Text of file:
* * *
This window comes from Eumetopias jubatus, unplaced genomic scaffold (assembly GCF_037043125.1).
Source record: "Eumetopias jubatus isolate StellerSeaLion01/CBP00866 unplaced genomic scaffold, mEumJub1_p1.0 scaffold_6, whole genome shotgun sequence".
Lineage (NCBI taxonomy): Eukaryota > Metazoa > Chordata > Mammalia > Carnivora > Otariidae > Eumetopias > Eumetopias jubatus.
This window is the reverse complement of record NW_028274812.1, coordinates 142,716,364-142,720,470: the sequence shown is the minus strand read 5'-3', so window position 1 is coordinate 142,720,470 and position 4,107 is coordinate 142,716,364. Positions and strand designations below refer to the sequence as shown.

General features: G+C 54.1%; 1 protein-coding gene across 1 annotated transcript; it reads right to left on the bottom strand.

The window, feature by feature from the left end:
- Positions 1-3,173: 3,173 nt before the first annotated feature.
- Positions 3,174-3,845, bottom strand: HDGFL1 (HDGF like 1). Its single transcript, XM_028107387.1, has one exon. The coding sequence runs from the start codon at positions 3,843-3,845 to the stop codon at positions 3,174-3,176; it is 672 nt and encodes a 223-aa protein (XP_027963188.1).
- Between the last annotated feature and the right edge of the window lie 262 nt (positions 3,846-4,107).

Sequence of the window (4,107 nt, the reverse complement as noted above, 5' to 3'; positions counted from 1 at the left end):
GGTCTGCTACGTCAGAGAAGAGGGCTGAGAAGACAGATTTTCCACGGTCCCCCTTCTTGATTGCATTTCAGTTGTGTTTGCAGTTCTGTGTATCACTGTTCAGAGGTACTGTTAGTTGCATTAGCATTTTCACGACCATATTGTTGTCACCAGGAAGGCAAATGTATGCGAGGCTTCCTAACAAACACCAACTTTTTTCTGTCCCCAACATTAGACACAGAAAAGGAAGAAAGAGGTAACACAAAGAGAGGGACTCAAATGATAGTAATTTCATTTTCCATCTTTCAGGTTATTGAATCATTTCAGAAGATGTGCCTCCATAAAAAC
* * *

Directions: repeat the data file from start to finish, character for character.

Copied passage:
This window comes from Eumetopias jubatus, unplaced genomic scaffold (assembly GCF_037043125.1).
Source record: "Eumetopias jubatus isolate StellerSeaLion01/CBP00866 unplaced genomic scaffold, mEumJub1_p1.0 scaffold_6, whole genome shotgun sequence".
Lineage (NCBI taxonomy): Eukaryota > Metazoa > Chordata > Mammalia > Carnivora > Otariidae > Eumetopias > Eumetopias jubatus.
This window is the reverse complement of record NW_028274812.1, coordinates 142,716,364-142,720,470: the sequence shown is the minus strand read 5'-3', so window position 1 is coordinate 142,720,470 and position 4,107 is coordinate 142,716,364. Positions and strand designations below refer to the sequence as shown.

General features: G+C 54.1%; 1 protein-coding gene across 1 annotated transcript; it reads right to left on the bottom strand.

The window, feature by feature from the left end:
- Positions 1-3,173: 3,173 nt before the first annotated feature.
- Positions 3,174-3,845, bottom strand: HDGFL1 (HDGF like 1). Its single transcript, XM_028107387.1, has one exon. The coding sequence runs from the start codon at positions 3,843-3,845 to the stop codon at positions 3,174-3,176; it is 672 nt and encodes a 223-aa protein (XP_027963188.1).
- Between the last annotated feature and the right edge of the window lie 262 nt (positions 3,846-4,107).

Sequence of the window (4,107 nt, the reverse complement as noted above, 5' to 3'; positions counted from 1 at the left end):
GGTCTGCTACGTCAGAGAAGAGGGCTGAGAAGACAGATTTTCCACGGTCCCCCTTCTTGATTGCATTTCAGTTGTGTTTGCAGTTCTGTGTATCACTGTTCAGAGGTACTGTTAGTTGCATTAGCATTTTCACGACCATATTGTTGTCACCAGGAAGGCAAATGTATGCGAGGCTTCCTAACAAACACCAACTTTTTTCTGTCCCCAACATTAGACACAGAAAAGGAAGAAAGAGGTAACACAAAGAGAGGGACTCAAATGATAGTAATTTCATTTTCCATCTTTCAGGTTATTGAATCATTTCAGAAGATGTGCCTCCATAAAAAC